Rolling back into the couch, the cushions conveyed him gently to rest. A girl, one of Henry Ying’s, gracefully scooped the pipe out of his hands and passed it to his lady patron for the evening.
Tonight he was her “sport”. A rich lady’s escort to the dark side, a partner to share in the unseemly and illicit that was an opium den. And maybe more than that, if she saw fit to pay. A good looking man always had means to make the rent, after all.
Lying there, his senses felt depressed, clogged with tar. A thick, warm, delicious tar; sticky and black like the opium in his pipe. It felt amazing.
When he saw the uniformed police barge in he began to laugh uncontrollably. And when they shoved Ying to the ground he laughed even harder.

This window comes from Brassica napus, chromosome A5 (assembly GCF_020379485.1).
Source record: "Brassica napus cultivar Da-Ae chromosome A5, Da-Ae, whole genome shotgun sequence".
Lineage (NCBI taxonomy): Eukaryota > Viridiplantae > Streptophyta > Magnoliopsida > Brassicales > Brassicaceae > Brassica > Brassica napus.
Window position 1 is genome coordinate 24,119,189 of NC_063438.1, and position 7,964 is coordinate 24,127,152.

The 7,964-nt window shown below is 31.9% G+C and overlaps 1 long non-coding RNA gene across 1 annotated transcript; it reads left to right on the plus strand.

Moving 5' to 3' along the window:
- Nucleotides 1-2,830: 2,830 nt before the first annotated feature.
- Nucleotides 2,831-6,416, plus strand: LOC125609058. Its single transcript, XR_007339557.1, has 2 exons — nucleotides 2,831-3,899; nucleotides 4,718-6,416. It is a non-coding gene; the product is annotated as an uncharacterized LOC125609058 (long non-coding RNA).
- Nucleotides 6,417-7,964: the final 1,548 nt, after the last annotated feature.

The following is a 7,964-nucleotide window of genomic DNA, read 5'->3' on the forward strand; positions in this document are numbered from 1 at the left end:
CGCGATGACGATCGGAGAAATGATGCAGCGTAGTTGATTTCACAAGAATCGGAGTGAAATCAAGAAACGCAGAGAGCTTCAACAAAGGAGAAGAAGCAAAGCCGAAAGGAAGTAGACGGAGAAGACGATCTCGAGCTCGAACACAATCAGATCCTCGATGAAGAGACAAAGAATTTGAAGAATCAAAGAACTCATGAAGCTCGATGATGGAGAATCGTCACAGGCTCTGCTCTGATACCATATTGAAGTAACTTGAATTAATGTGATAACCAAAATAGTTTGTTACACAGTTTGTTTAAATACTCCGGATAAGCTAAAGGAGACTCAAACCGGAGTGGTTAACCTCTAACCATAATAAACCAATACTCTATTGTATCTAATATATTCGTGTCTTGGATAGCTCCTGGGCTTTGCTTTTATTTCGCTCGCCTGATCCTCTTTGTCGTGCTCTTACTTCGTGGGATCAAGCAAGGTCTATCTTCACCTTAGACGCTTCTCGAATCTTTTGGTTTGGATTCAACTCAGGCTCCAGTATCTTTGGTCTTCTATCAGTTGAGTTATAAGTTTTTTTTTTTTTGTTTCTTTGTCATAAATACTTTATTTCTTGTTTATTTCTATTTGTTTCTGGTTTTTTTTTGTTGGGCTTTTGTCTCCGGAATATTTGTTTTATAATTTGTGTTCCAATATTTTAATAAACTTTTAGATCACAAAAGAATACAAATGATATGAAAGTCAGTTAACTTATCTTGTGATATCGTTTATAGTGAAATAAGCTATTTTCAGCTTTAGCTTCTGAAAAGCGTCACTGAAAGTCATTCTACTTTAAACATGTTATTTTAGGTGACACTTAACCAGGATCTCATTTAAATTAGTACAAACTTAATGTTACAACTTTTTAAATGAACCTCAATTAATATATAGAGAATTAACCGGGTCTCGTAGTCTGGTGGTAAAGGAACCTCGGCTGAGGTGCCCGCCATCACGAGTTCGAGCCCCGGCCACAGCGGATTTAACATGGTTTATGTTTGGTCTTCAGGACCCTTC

He’d been through this before. Opium wasn’t illegal, but the police didn’t like it. The important people, like his honored lady, would be let go. He and the Chinese would end up in jail for most of the next day, probably cut loose tomorrow night.
Just in time for Mister Henry Ying’s Chinese Laundry to open up for the regular hours business.
You know, for some reason I would’ve thought that the opium craze would’ve skipped by Memphis. We just didn’t seem like that cosmopolitan of a city in the latter quarter of the 1800s. But, sure enough, I’ve found references to a half dozen opium dens hiding behind the guise of a Chinese laundry in Memphis history. And around them, a bizarre culture of not male abuse of the drug, but female abuse of it, and the rise of gigolos to go along with it. For all intents and purposes, in Memphis, opium dens were the lady’s nights of their days.